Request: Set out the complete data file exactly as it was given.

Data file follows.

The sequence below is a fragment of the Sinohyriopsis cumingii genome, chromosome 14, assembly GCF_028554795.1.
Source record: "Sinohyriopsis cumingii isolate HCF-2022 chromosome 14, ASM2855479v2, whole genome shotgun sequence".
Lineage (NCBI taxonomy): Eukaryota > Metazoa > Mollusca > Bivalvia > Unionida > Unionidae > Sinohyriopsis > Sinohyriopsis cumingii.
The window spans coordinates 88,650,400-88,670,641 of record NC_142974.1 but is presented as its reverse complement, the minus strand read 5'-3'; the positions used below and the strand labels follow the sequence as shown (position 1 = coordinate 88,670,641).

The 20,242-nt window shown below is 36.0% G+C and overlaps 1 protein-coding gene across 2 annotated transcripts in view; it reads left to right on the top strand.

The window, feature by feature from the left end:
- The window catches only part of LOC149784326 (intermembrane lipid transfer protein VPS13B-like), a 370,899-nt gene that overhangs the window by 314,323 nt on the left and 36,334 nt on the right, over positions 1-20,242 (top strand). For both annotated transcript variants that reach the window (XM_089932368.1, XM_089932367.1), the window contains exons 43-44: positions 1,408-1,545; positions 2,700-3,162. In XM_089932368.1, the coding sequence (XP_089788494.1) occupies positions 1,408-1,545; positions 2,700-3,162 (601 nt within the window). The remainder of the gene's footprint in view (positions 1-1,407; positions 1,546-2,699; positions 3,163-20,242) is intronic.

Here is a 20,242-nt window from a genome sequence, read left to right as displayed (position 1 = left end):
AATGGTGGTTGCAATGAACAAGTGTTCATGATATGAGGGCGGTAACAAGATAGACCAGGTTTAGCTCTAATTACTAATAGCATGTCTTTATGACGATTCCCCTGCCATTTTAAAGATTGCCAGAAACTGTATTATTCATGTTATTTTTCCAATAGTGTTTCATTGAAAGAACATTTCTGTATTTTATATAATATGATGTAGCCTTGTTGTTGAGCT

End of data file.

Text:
The sequence below is a fragment of the Sinohyriopsis cumingii genome, chromosome 14, assembly GCF_028554795.1.
Source record: "Sinohyriopsis cumingii isolate HCF-2022 chromosome 14, ASM2855479v2, whole genome shotgun sequence".
Lineage (NCBI taxonomy): Eukaryota > Metazoa > Mollusca > Bivalvia > Unionida > Unionidae > Sinohyriopsis > Sinohyriopsis cumingii.
The window spans coordinates 88,650,400-88,670,641 of record NC_142974.1 but is presented as its reverse complement, the minus strand read 5'-3'; the positions used below and the strand labels follow the sequence as shown (position 1 = coordinate 88,670,641).

The 20,242-nt window shown below is 36.0% G+C and overlaps 1 protein-coding gene across 2 annotated transcripts in view; it reads left to right on the top strand.

The window, feature by feature from the left end:
- The window catches only part of LOC149784326 (intermembrane lipid transfer protein VPS13B-like), a 370,899-nt gene that overhangs the window by 314,323 nt on the left and 36,334 nt on the right, over positions 1-20,242 (top strand). For both annotated transcript variants that reach the window (XM_089932368.1, XM_089932367.1), the window contains exons 43-44: positions 1,408-1,545; positions 2,700-3,162. In XM_089932368.1, the coding sequence (XP_089788494.1) occupies positions 1,408-1,545; positions 2,700-3,162 (601 nt within the window). The remainder of the gene's footprint in view (positions 1-1,407; positions 1,546-2,699; positions 3,163-20,242) is intronic.

Here is a 20,242-nt window from a genome sequence, read left to right as displayed (position 1 = left end):
AATGGTGGTTGCAATGAACAAGTGTTCATGATATGAGGGCGGTAACAAGATAGACCAGGTTTAGCTCTAATTACTAATAGCATGTCTTTATGACGATTCCCCTGCCATTTTAAAGATTGCCAGAAACTGTATTATTCATGTTATTTTTCCAATAGTGTTTCATTGAAAGAACATTTCTGTATTTTATATAATATGATGTAGCCTTGTTGTTGAGCT